Thursday, January 31, 2013

Compunction and Resisting Thoughts

More food for thought from the Sayings of the Desert Fathers:

Going into Egypt one day, Abba Poemen saw a woman who was sitting in a tomb and weeping bitterly.

He said, “If all the delights of the world were to come, they could not drive sorrow away from the soul of this woman. Even so the monk would always have compunction in himself.”

If I could keep my sins fresh in my minds, along with the understanding that these sins hurt Our Lord more than I can ever imagine, perhaps I would be able to resist the repetition of them! I know, though, that when I confess the sins, they are wiped away.  Still, there is the ever-present possibility – probability…or even certainty – that I will sin again. I think the key is to maintain the compunction, but to also embrace the joy of our salvation.

Here’s another nugget:

A brother came to see Abba Poemen and said to him, “Abba, I have many thoughts and they put me in danger.”

The old man led him outside and said to him, “Expand your chest and do not breath in.”

He said, “I cannot do that.”

Then the old man said to him, “If you cannot do that, no more can you prevent thoughts from arising, but you can resist them.”

The devils are always stirring up our thoughts against us. In my case, they are always trying to tempt me to think and say uncharitable things about others. But I can resist them, and I can call on Our Lord and the angels and saints to help me. 

Lord Jesus Christ, have mercy on me!

Tuesday, January 29, 2013


I have been back from my retreat for a few days. It was good. It was very good.

This time, while I was at the retreat facility, I felt an increased awareness of the Real Presence of Jesus in the tabernacle of the chapel. I know this is a consolation; it’s a real treat that His Majesty gives me occasionally.

Interestingly, when I returned home, I was quite aware that Our Lord was not in the tabernacle in my chapel. This too has happened at other times, and usually it makes me sad.

But this time, even though I was so aware that the Real Presence was not there, I found that to be a consolation as well. After all, being truly aware of something also means being aware of its absence. And in that awareness – the awareness that He was not physically there in the tabernacle – just helped me to be more aware of Him in my whole life.
Well, that’s how it seems to me, anyway. 

Lord Jesus Christ, have mercy on me.

Tuesday, January 22, 2013


I'm going on retreat for a few days.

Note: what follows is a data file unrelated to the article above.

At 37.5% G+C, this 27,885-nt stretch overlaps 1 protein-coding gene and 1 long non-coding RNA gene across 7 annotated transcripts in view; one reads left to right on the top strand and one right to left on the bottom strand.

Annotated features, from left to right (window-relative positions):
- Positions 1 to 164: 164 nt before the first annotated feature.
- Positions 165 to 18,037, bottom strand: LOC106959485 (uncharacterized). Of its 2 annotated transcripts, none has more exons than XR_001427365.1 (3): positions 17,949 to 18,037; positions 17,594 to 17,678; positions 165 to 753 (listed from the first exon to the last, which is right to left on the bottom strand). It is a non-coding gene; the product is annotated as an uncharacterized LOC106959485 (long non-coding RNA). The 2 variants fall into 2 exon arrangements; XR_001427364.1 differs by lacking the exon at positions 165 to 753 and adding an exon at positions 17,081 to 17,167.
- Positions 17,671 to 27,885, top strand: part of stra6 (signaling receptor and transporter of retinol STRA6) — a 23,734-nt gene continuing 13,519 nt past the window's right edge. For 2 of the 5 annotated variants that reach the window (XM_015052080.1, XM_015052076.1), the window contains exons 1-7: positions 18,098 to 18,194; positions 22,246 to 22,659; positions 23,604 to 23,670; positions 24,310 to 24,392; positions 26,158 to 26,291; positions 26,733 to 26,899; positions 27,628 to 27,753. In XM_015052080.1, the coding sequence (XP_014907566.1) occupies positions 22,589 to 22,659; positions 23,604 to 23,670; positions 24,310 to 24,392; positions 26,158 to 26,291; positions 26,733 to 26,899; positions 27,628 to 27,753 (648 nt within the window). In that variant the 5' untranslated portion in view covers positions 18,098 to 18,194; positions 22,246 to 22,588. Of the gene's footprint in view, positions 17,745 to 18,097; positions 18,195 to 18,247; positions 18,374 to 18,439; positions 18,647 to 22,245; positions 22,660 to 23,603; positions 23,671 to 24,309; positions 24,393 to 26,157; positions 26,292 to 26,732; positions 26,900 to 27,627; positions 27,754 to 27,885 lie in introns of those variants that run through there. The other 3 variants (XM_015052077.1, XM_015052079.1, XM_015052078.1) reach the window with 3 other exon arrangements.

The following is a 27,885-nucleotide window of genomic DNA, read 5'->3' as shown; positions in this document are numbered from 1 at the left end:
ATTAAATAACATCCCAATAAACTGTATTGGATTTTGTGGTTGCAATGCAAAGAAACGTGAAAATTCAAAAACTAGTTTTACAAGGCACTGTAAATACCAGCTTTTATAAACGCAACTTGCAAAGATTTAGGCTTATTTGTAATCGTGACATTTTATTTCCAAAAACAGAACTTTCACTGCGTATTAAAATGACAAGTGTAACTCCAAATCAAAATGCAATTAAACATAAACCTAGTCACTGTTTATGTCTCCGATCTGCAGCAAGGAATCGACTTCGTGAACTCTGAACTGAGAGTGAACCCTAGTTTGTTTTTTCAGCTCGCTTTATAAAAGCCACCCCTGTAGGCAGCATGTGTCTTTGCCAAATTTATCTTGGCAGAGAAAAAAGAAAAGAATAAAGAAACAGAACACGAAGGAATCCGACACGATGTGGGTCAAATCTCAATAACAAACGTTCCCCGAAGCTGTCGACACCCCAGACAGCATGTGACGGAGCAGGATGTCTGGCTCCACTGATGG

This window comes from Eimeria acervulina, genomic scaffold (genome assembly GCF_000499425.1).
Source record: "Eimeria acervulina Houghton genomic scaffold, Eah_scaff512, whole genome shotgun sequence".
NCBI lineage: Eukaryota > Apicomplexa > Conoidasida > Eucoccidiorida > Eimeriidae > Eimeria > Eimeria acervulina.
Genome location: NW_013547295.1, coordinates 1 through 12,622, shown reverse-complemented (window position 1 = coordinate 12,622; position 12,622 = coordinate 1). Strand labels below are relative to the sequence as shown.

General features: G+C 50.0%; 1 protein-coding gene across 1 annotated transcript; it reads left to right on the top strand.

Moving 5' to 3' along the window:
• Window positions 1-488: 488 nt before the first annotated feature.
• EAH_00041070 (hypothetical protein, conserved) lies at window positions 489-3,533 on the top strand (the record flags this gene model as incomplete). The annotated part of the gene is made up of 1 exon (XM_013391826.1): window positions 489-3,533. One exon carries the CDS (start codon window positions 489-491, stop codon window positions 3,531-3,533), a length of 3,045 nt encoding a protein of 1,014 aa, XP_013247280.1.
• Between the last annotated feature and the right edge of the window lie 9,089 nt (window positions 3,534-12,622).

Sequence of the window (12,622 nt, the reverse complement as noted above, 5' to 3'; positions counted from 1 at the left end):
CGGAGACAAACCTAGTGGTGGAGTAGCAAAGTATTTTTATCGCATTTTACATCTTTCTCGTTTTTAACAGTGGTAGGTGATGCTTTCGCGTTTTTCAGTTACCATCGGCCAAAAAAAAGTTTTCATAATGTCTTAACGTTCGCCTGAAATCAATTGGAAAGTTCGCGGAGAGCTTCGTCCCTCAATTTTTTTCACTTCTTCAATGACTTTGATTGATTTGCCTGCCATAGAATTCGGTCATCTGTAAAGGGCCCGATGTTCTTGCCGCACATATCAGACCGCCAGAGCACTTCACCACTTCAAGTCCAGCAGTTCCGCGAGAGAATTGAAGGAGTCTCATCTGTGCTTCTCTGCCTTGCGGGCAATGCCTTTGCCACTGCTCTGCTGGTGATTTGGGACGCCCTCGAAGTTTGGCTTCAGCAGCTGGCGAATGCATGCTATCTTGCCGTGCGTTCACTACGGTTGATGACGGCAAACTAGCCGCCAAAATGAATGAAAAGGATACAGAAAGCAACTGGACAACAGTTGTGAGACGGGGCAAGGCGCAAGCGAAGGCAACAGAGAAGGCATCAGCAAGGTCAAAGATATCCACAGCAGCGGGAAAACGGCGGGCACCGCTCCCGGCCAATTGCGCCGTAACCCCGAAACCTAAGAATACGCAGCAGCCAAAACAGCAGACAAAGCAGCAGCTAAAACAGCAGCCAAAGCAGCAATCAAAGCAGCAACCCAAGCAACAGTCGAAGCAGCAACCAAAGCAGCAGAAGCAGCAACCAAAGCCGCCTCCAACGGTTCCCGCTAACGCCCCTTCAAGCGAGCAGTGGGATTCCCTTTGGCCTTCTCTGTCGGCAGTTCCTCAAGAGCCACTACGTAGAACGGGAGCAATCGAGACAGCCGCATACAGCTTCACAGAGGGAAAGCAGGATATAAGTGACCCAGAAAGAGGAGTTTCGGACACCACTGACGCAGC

Things seem to have been so hectic lately, and I don't really know why. There have been some intense periods of prayer for situations that seemed to need it. 

Prayer truly is work. That is, it truly takes energy. It takes one's will to pray. And it takes one's will to submit to God's will, to Divine Providence. Perhaps that's the hardest part.

Tuesday, January 15, 2013

St. Paul the First Hermit

The following was included as part of the “Meditation” for today’s feast of St. Paul the First Hermit, in the new Laudamus Te magazine for the Extraordinary Form of the Mass:

What did he do? say the inhabitants of this busy world, who think they could not live without being in a perpetual hurry of restless projects; what was his employment all this while? Alas! Ought we not rather to put this question to them: what are you doing while you are not taken up in doing the will of God, which occupies the heavens and the earth in all their motions? Do you call that doing nothing which is the great end God proposed to himself in giving us a being, that is, to be employed in contemplalting, adoring, and praising him?
-Fr. Ambrose De Lombez

Sunday, January 13, 2013

Dogs Love and Do Not Judge

From The Sayings of the Desert Fathers:

Abba Xanthius said, “A dog is better than I am, for he has love and he does not judge.”

I suppose that’s true. Dogs do love their people, and they don’t judge them. They don’t generally hold grudges either…which perhaps is close to the same thing as judging. At any rate, they are very forgiving.

Dogs understand authority, too. They know who is the “top dog”, and once the hierarchy is established they tend to let it stand. One of my dogs is half again as big as our top dog, but he defers to her always.

For what it’s worth.

Tuesday, January 8, 2013

Do What He Wills; Leave Undone What He Wills Not

From The Sayings of the Desert Fathers: